Economic growth in Ghana continued at a robust pace of eight percent in 2012 amid rising fiscal and external imbalances, a mission from the International Monetary Fund (IMF) to Ghana has said.
The mission led by Ms Christina Daseking, visited Accra from April 2 to 12, to conduct discussions for the 2013 Article IV consultations.
They met President John Mahama, Vice-President Akwesi Amissah-Arthur, Finance Minister Seth Terkper, Bank of Ghana Governor Dr Henry Kofi Wampah, members of parliament, and representatives of the private sector, think tanks, trade unions, and civil society.
The Public Affairs of IMF External Relations Department in a statement to the Ghana News Agency said Ms Daseking at the end of mission said a growing public sector wage bill, costly energy subsidies, and higher interest cost, pushed the fiscal deficit to about 12 per cent of GDP last year.
The external current account deficit also widened to 12 percent of GDP, while unadjusted fuel and energy prices and a tightening of monetary policy helped keep inflation in single digits.
“The growth momentum has continued into 2013, with rising inflation pressures. While activity in the non-oil sector is dampened by energy disruptions and high interest rates, increased oil production should keep overall economic growth close to eight percent.
“A weaker outlook for cocoa and gold exports will leave the current account deficit around 12 percent of GDP.”
The mission projects a reduction in the fiscal deficit to 10 percent of GDP this year, about one percent higher than the budget projections, assuming a delayed adjustment in utility tariffs.
“Despite Ghana’s strong economic potential, short-term stability risks have risen. Ghana’s strong democratic institutions and favourable prospects for oil and gas continue to attract significant Foreign Direct Investment.
“Yet, low external buffers and a rising domestic debt ratio expose the economy to risks, such as weaker terms of trade, reduced capital inflows, or unanticipated spending needs.
“Energy sector problems could curtail growth, while excessive government domestic borrowing is raising the cost of credit to the private sector.”
Both factors have been identified as key growth constraints in Ghana. The mission’s still positive assessment of the economy is contingent on the authorities’ resolve to confront these challenges decisively.
“The mission strongly supports the government’s ambitious transformation agenda centred on economic diversification, shared growth and job creation, and macroeconomic stability.
“Rebuilding buffers to safeguard stability is now the immediate priority. This requires lower budget deficits to contain external pressures and keep debt sustainable.
“In due course, this will also allow for a reduction in interest rates. Going forward, successful economic transformation will require a realignment of spending, away from wages and subsidies toward infrastructure investment.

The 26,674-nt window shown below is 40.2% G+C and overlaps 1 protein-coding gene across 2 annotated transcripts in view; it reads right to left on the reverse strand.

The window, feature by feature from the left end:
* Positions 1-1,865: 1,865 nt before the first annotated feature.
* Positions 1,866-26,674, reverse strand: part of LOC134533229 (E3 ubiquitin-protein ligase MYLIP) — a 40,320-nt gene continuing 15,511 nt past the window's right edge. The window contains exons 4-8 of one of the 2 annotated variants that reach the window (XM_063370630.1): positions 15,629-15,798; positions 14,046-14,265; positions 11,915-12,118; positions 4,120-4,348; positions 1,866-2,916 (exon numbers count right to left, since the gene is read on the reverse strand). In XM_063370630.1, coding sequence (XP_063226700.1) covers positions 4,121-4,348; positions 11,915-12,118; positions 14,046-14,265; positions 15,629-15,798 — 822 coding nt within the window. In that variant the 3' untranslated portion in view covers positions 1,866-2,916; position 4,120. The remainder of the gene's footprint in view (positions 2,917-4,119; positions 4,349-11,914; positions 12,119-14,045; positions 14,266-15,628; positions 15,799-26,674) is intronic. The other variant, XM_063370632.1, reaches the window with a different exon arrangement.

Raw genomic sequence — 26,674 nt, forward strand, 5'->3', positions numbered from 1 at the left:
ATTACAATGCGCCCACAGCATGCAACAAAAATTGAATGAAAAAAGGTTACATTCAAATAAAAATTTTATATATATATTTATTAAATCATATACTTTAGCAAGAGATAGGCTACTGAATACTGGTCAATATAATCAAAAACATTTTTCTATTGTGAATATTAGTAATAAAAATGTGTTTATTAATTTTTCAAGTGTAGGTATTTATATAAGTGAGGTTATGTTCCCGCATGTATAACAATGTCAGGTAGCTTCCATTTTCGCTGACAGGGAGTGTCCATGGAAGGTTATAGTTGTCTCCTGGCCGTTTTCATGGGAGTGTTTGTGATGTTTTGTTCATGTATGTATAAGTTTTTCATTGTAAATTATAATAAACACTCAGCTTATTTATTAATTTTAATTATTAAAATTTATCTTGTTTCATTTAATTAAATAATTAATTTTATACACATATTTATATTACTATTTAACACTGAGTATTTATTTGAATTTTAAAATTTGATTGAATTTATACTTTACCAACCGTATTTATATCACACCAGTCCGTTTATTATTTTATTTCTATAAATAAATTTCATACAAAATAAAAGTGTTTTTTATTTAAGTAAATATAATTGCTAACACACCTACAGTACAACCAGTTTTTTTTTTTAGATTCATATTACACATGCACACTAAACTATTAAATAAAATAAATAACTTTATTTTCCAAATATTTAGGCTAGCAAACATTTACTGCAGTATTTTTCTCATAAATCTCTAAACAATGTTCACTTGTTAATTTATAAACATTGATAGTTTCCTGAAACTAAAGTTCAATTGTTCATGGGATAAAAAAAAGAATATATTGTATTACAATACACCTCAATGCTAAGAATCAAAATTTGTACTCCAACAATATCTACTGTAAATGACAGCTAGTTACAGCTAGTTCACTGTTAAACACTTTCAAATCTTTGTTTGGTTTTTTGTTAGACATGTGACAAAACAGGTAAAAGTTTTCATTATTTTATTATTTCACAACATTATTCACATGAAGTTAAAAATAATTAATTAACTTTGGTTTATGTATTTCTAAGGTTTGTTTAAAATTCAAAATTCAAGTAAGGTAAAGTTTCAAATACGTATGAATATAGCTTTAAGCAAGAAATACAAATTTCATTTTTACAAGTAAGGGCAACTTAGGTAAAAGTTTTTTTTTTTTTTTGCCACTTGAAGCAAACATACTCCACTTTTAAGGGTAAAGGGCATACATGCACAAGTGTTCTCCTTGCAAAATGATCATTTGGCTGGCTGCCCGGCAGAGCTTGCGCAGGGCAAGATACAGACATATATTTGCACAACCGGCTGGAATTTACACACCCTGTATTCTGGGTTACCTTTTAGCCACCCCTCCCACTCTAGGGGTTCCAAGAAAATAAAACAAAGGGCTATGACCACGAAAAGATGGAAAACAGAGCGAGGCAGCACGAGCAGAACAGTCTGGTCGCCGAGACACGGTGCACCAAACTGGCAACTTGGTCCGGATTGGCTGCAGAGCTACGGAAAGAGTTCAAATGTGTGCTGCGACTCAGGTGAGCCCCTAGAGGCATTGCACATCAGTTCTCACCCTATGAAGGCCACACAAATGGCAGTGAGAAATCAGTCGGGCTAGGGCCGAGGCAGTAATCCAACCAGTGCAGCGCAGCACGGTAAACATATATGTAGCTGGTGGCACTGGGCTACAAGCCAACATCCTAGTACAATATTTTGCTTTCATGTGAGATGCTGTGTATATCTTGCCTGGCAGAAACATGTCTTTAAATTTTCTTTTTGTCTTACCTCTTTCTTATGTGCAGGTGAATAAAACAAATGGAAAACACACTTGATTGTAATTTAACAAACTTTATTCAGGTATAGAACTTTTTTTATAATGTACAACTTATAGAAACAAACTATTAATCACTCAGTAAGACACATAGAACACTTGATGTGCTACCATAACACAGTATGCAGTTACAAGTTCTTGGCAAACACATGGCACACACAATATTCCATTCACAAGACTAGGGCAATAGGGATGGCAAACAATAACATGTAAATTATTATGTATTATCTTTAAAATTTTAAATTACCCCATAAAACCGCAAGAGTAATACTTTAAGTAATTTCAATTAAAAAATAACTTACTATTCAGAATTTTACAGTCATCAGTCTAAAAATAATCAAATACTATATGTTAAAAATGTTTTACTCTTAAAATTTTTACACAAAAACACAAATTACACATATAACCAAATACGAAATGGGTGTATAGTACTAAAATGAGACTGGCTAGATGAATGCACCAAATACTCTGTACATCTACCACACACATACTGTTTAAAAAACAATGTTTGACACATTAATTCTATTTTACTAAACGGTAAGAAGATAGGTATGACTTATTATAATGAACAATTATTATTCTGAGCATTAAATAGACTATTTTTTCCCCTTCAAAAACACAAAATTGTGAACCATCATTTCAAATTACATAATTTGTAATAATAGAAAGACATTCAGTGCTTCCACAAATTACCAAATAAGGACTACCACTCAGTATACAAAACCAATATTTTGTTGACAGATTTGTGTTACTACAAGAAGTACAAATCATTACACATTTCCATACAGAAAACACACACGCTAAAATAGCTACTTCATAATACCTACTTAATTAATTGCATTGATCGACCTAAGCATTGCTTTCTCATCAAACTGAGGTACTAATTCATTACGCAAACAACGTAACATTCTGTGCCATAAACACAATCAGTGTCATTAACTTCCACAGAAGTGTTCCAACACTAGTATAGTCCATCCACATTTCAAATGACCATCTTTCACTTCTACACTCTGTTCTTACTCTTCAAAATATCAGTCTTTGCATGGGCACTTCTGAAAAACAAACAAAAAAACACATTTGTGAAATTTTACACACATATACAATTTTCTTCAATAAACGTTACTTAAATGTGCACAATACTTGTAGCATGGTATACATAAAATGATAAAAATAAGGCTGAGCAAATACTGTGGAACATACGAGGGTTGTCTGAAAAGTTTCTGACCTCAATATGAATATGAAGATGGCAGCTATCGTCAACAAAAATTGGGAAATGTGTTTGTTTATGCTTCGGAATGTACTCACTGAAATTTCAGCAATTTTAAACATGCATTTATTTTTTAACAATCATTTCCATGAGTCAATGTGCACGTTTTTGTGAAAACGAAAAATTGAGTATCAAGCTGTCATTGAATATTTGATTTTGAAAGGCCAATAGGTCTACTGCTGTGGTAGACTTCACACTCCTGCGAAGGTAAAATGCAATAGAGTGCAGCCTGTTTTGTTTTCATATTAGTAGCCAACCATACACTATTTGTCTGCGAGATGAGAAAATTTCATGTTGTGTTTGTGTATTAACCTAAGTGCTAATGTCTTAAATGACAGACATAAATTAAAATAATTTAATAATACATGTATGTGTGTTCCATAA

“A ballooning wage bill, if untamed, will bring debt to levels that could endanger the government’s transformation agenda.
The wage bill in 2012 rose by 47 per cent, with much of the factors explaining the increase not yet quantified.
In addition, deferred wage payments from the single spine salary reform were twice the level included in the supplementary budget.
The mission urged the government to gain control over the wage bill. It recommended a thorough audit of the 2012 payroll and welcomed that the government had already started that process.
“The government’s deficit target of 6 per cent of GDP by 2015 will keep public debt high and buffers low.
The mission recommended an additional fiscal adjustment of three percent of GDP by 2015, using a combination of revenue and expenditure measures.
This would lessen the public debt burden and raise official reserves toward the authorities’ target of more than four months of imports up from 2.8 months currently.
It said the target was consistent with the mission’s own analysis of optimal reserves, which suggests that a cover of 4.2 months of imports would provide a reasonable cushion against plausible shocks.
“The mission shared the Bank of Ghana’s views on keeping a tight monetary policy stance for the time being.
Both actual inflation and inflation expectations have risen recently, with upside risks from the sharp increase in government borrowing.
To strengthen the signaling role of the policy rate within the inflation-targeting framework, the mission recommended narrowing the gap with current market rates.
“Successful fiscal consolidation will allow an easing of interest rates in due course, provided inflation expectations decline to levels consistent with the achievement of the target.”
On its return to Washington D.C., the team will prepare a staff report that is tentatively scheduled to be discussed by the IMF’s Executive Board in mid-June.